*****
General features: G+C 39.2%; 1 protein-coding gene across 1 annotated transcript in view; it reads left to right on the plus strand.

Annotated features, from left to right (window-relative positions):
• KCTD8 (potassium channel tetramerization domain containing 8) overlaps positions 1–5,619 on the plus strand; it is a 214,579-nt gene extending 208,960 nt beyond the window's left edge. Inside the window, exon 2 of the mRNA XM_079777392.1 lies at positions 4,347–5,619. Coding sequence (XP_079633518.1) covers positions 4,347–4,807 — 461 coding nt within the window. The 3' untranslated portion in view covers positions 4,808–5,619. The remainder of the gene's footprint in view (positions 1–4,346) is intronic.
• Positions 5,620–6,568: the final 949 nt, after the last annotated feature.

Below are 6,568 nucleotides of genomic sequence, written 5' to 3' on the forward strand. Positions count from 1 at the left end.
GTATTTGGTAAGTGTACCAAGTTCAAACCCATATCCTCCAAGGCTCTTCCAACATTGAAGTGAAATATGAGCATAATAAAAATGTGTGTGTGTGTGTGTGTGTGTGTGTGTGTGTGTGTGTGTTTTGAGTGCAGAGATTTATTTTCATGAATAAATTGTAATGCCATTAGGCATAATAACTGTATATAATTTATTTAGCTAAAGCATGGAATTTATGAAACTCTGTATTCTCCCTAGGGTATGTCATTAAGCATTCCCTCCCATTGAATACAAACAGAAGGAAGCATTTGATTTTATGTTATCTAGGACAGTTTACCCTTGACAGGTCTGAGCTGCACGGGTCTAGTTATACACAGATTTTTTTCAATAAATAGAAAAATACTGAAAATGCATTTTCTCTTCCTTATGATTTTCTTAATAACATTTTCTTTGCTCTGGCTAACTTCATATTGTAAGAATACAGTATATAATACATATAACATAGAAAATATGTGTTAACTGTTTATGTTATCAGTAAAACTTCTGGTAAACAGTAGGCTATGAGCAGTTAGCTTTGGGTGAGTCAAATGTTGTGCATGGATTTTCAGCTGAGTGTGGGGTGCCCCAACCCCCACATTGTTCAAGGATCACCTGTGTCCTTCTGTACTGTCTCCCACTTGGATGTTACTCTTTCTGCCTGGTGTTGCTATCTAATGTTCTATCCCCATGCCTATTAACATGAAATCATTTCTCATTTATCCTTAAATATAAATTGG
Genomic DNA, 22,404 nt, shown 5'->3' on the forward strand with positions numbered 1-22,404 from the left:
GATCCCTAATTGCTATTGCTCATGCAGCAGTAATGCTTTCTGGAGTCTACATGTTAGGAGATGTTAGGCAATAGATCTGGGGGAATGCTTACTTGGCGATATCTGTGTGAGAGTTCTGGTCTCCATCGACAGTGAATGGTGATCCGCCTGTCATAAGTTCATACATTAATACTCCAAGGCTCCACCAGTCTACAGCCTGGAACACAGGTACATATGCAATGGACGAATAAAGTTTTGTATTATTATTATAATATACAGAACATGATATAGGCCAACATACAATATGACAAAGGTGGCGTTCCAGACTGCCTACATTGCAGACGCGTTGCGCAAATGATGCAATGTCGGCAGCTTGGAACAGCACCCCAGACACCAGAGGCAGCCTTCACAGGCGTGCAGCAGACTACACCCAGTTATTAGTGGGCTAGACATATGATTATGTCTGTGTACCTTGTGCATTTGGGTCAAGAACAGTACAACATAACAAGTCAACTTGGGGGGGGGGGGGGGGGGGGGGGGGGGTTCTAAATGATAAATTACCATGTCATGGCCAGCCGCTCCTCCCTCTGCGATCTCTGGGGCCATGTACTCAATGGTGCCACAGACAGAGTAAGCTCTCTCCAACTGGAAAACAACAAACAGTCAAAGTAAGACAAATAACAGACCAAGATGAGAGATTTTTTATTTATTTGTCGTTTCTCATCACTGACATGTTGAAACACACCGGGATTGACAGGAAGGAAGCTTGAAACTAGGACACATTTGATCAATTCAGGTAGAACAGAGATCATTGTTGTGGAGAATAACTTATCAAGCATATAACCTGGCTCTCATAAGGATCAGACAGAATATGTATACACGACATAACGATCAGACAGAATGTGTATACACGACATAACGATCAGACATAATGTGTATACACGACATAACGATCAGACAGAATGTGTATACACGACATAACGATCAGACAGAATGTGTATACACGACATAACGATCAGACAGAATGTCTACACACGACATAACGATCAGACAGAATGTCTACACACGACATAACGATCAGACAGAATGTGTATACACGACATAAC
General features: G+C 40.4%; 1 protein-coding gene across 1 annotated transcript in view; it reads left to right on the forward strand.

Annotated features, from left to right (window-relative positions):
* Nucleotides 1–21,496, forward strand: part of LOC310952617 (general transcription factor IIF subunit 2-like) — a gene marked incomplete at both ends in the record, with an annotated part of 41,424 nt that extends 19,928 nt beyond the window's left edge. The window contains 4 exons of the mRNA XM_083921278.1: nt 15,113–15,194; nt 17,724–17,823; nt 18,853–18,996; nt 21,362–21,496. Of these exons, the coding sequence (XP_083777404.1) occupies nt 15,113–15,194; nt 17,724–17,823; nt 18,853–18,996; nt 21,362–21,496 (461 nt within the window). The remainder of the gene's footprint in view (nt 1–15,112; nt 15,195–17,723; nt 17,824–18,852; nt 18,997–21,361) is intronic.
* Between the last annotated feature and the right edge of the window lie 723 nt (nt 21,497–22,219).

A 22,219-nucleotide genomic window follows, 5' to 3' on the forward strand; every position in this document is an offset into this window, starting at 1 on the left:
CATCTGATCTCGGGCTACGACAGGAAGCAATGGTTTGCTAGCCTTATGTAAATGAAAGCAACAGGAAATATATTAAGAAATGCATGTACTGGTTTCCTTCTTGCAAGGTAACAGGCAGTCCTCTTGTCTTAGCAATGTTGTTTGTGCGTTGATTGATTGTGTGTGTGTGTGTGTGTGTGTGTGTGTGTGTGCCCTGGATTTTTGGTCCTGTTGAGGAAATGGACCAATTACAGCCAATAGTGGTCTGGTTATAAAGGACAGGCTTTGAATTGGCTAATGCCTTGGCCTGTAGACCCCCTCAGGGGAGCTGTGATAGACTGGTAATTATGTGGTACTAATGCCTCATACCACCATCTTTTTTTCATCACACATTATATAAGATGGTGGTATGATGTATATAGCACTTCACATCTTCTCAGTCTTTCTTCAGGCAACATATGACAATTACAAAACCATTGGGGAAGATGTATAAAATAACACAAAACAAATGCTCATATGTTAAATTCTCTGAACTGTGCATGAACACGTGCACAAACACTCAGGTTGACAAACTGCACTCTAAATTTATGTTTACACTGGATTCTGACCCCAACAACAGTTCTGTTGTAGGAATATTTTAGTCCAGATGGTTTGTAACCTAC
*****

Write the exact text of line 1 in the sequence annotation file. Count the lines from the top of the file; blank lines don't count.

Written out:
General features: G+C 39.2%; 1 protein-coding gene across 1 annotated transcript in view; it reads left to right on the plus strand.